First generation (2003–2008)
First generation (2003–2008)
Starting out at $14,670 in 2003, the no-frills base model came with few options. While it did have standard air conditioning, it left out such niceties as color-keyed mirrors and door handles, blacked out window frames, and power windows, locks, and mirrors. Alloy wheels, a body kit, and rear window wiper were also stricken from the options list by Toyota, forcing buyers to go with an XR or XRS model if they wished to have these features, as well as six-way adjustable seats and variable intermittent windshield wipers. However, one option the base model could be had with was AWD for an additional $1465 (although the actual increase was $2445, since AWD only came with an automatic transmission). Adding AWD brought the car’s curb weight of 2,679 lb (1,215 kg) up to 2,943 lb (1,335 kg) and decreased power by 7 hp (5 kW) and 7 lb·ft (9 N·m). In 2004, the price of a base model remained unchanged, but by the last year of production, 2008, it had risen to $15,510.
The Matrix’s mid-grade trim level, the XR was designed to combine the cheapness of the base model with the looks and features of the XRS. By checking this option on the order sheet, customers received standard features like color-matched mirrors and door handles, a leather-wrapped steering wheel, and a panic button on the key fob. Options now available included a sunroof, body kit, and 16-inch (410 mm) alloy wheels. A 2003 XR started at $16,180 and 2,701 lb (1,225 kg), but when equipped with AWD cost at least $18,445 (only $305 less than an XRS) and weighed in at 2,965 lb (1,345 kg). Like the base model, the XR’s AWD engine was detuned. Again, the car’s price for its sophomore year stayed the same, but in the four years after that, it rose to $16,990.
For $18,750, the top-of-the-line model came standard with four-wheel disc brakes and six speakers (the two extra speakers were tweeters) – extras not available on the other trim levels. Also included on all XRSes were anti-lock brakes with Electronic Brakeforce Distribution, 16-inch alloy wheels, and cruise control. In 2003, 17-inch wheels could be had, but only on cars without a sunroof. An option combining 17-inch (430 mm) wheels and a sunroof became available the second year of production. In 2005, an XRS started out at $18,850, and for its last year, it went for at least $19,250.
The pièce de résistance, however, was Toyota’s high-tech 2ZZ-GE engine – the Matrix’s namesake because of the metal matrix composite (MMC) used to line the cylinder walls. Displacing 1,796 cc (1.796 L; 109.6 cu in), or 109.6 cubic inches, it produced 180 hp (134 kW) and 130 lb·ft (176 N·m) – a rare 100 horsepower-per-liter. While its 11.5:1 compression ratio was a large factor in its performance, what set the engine apart was its ability to alter timing and valve lift through Toyota’s VVTL-i. Because it could manipulate its valvetrain, the 2ZZ was capable of reaching 9000 rpm. Despite the technology, however, the engine’s high compression necessitates “premium” gasoline (91 octane or above in the (R+M)/2 scale). With the exception of an available automatic in 2003, a six-speed manual transmission has been the only option for the XRS A Transitional Low Emission Vehicle (TLEV) its first year of production, the 2ZZ was retrofitted in 2004 with a smog pump and reclassified as an Ultra Low Emission Vehicle (ULEV).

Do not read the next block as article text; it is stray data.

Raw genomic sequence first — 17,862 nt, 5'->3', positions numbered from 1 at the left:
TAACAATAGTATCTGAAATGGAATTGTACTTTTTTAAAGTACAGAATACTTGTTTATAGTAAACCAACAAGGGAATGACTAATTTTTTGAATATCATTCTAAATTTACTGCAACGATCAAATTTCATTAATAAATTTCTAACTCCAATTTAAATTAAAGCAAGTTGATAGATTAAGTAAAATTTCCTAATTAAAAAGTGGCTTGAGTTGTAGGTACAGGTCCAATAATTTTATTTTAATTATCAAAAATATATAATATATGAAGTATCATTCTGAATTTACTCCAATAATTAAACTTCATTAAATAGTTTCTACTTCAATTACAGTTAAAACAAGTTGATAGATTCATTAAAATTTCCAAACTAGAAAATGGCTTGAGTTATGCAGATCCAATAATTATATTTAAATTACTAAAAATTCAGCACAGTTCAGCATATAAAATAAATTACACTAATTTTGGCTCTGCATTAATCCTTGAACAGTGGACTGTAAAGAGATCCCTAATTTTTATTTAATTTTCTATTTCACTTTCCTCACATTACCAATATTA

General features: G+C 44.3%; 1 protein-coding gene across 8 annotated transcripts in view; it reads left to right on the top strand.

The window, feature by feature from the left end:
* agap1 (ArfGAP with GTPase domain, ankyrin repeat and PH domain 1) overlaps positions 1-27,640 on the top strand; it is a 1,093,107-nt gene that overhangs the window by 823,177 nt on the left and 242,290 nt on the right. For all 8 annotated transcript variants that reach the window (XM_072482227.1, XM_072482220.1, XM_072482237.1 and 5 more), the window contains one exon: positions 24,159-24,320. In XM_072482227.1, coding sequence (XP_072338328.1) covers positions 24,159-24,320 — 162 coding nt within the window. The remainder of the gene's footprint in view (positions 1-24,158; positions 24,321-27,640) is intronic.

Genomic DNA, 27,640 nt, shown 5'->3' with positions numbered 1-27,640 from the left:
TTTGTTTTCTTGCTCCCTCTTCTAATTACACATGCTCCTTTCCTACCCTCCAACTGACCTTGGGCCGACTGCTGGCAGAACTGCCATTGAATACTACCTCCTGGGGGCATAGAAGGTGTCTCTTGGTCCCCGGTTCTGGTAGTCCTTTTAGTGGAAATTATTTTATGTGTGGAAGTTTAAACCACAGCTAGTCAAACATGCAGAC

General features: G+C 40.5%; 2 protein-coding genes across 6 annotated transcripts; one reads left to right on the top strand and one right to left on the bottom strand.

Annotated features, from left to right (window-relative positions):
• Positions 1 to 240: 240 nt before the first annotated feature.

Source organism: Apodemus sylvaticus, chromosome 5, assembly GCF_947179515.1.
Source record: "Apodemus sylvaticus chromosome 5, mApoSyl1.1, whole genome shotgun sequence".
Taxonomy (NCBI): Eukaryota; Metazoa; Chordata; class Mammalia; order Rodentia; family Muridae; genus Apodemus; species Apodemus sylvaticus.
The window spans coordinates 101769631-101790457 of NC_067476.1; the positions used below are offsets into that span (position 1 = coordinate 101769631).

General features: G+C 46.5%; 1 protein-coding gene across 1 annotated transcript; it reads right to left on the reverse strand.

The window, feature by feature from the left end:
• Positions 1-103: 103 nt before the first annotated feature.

A testament to Toyota’s engineering, the Matrix was able to come to a full stop from 60 mph (97 km/h) in only 114 feet (35 m) On a skidpad, the car achieved .83 g, only .03 g less than the Celica GTS, during testing by Motor Trend and Sport Compact Car. Due to being front wheel drive, the XRS has a weight distribution of 59/41 (front/rear), which may result in understeer when driven hard. It weighs in at a relatively light 2,800 lb (1,300 kg).
Not a trim level, the M-Theory edition was a 2007-only appearance package with an exclusive “Speedway Blue” color. For $1500, a customer got 17-inch Caldina wheels, a chrome exhaust tip, a numbered plaque (1 of 2500), four wheel disc brakes, and a spoiler. To improve handling, a “sport tuned suspension” and strut tower brace were included.
One of the Matrix’s unique design features is its interior, particularly the rear 60/40 seats and cargo area. Made with rigid plastic backs, the rear seats fold flat, creating a 53.2 cu ft (1.51 m3) cargo area. In a practicality test, however, Motor Trend was able to haul more cargo in the Matrix than in a Subaru WRX wagon with 61.1 cu ft (1.73 m3) of space. In addition to the eight tie-downs in the back for attaching the included cargo nets and tonneau cover, the seats and rear floor have integrated rails for installing extra tie-downs.
Up front, the passenger seat also folds flat, accommodating long items like surf boards or allowing drivers to use the tray in its back to hold items like a laptop computer. An electronic device can be charged with the 115 volt/100 watt power inverter. The first year of production (2003), the instrument cluster was completely red. However, the next year, Toyota made the numbers white while keeping the rest of the gauges red. When the car was updated in 2005, a digital clock was added to the radio bezel.